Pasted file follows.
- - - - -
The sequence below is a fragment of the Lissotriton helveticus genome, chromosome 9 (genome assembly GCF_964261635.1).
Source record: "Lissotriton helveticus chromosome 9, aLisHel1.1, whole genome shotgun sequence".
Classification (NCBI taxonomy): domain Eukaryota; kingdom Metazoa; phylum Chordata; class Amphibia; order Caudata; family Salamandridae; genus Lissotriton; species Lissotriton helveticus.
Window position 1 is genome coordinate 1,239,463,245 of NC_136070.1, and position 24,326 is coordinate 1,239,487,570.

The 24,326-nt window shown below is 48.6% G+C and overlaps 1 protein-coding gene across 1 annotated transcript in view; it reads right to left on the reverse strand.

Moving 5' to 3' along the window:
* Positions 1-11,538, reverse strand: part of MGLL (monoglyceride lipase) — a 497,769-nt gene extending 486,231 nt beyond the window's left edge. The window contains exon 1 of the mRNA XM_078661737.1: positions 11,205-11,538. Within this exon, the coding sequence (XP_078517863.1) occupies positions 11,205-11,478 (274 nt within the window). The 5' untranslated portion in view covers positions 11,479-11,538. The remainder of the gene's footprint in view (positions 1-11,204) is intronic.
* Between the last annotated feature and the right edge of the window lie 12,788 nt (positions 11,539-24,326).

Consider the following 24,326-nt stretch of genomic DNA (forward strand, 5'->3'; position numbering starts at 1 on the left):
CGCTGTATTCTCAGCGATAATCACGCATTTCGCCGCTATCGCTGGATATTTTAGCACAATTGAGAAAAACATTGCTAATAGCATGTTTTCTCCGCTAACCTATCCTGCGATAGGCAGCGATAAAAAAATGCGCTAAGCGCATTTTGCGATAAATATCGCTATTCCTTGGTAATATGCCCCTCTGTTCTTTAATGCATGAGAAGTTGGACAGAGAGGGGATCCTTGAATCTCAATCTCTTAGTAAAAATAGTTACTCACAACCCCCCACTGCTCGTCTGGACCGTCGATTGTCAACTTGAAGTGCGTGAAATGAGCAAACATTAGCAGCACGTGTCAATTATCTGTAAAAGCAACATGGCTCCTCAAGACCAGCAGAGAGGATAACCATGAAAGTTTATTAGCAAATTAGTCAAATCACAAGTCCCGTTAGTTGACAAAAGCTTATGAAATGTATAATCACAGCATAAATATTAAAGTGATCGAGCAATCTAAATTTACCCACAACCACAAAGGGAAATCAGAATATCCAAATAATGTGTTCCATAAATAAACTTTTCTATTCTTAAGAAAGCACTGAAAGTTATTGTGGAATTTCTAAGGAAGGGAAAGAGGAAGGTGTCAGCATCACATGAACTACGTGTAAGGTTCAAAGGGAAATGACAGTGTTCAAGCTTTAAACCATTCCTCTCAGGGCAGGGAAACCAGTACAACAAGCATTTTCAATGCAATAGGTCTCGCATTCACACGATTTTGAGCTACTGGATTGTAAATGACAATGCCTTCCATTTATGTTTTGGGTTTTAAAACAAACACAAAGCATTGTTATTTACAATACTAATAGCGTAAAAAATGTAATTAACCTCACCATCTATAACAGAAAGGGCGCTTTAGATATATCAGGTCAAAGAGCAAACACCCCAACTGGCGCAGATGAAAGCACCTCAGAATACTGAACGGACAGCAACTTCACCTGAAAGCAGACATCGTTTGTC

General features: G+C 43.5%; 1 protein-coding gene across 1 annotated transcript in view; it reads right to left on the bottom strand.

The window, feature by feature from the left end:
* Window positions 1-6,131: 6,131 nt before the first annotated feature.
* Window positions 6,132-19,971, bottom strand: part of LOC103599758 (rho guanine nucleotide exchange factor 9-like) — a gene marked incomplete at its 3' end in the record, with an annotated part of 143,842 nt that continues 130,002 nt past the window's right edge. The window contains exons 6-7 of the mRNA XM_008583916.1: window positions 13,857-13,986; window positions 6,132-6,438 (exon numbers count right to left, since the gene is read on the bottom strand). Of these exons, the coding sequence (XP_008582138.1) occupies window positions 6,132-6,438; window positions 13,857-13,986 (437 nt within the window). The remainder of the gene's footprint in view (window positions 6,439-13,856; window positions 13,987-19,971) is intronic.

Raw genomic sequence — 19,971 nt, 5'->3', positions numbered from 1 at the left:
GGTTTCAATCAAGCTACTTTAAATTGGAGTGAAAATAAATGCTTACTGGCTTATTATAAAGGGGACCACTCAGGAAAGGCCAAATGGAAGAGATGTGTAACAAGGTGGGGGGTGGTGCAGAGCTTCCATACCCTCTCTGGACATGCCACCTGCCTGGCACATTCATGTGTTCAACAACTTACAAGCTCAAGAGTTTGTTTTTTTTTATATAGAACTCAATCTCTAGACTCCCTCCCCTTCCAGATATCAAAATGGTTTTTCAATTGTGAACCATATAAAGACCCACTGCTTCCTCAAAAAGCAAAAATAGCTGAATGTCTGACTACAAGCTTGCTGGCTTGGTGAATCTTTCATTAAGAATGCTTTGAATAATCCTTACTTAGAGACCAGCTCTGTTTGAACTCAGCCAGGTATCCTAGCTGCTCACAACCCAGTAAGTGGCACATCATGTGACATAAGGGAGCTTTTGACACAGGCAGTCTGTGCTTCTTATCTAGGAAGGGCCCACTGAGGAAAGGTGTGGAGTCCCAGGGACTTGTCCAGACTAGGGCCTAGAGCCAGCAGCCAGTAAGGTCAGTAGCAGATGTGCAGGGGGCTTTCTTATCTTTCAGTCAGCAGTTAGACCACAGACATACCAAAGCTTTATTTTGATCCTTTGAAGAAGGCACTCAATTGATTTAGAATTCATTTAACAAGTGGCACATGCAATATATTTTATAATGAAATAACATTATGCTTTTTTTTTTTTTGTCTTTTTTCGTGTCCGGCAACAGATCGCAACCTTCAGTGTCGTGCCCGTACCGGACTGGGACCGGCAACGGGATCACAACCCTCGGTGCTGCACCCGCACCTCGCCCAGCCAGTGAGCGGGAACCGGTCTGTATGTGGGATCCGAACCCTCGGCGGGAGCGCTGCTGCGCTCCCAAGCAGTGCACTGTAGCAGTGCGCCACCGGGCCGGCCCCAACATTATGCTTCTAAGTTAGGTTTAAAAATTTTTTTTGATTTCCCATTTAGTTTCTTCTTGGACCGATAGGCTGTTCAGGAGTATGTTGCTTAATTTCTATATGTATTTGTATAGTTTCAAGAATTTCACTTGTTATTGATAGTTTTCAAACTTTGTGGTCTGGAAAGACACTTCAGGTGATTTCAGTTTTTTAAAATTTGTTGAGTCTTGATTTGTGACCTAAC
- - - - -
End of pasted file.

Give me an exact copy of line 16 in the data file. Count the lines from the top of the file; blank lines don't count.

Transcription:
GGTTTCAATCAAGCTACTTTAAATTGGAGTGAAAATAAATGCTTACTGGCTTATTATAAAGGGGACCACTCAGGAAAGGCCAAATGGAAGAGATGTGTAACAAGGTGGGGGGTGGTGCAGAGCTTCCATACCCTCTCTGGACATGCCACCTGCCTGGCACATTCATGTGTTCAACAACTTACAAGCTCAAGAGTTTGTTTTTTTTTATATAGAACTCAATCTCTAGACTCCCTCCCCTTCCAGATATCAAAATGGTTTTTCAATTGTGAACCATATAAAGACCCACTGCTTCCTCAAAAAGCAAAAATAGCTGAATGTCTGACTACAAGCTTGCTGGCTTGGTGAATCTTTCATTAAGAATGCTTTGAATAATCCTTACTTAGAGACCAGCTCTGTTTGAACTCAGCCAGGTATCCTAGCTGCTCACAACCCAGTAAGTGGCACATCATGTGACATAAGGGAGCTTTTGACACAGGCAGTCTGTGCTTCTTATCTAGGAAGGGCCCACTGAGGAAAGGTGTGGAGTCCCAGGGACTTGTCCAGACTAGGGCCTAGAGCCAGCAGCCAGTAAGGTCAGTAGCAGATGTGCAGGGGGCTTTCTTATCTTTCAGTCAGCAGTTAGACCACAGACATACCAAAGCTTTATTTTGATCCTTTGAAGAAGGCACTCAATTGATTTAGAATTCATTTAACAAGTGGCACATGCAATATATTTTATAATGAAATAACATTATGCTTTTTTTTTTTTTGTCTTTTTTCGTGTCCGGCAACAGATCGCAACCTTCAGTGTCGTGCCCGTACCGGACTGGGACCGGCAACGGGATCACAACCCTCGGTGCTGCACCCGCACCTCGCCCAGCCAGTGAGCGGGAACCGGTCTGTATGTGGGATCCGAACCCTCGGCGGGAGCGCTGCTGCGCTCCCAAGCAGTGCACTGTAGCAGTGCGCCACCGGGCCGGCCCCAACATTATGCTTCTAAGTTAGGTTTAAAAATTTTTTTTGATTTCCCATTTAGTTTCTTCTTGGACCGATAGGCTGTTCAGGAGTATGTTGCTTAATTTCTATATGTATTTGTATAGTTTCAAGAATTTCACTTGTTATTGATAGTTTTCAAACTTTGTGGTCTGGAAAGACACTTCAGGTGATTTCAGTTTTTTAAAATTTGTTGAGTCTTGATTTGTGACCTAAC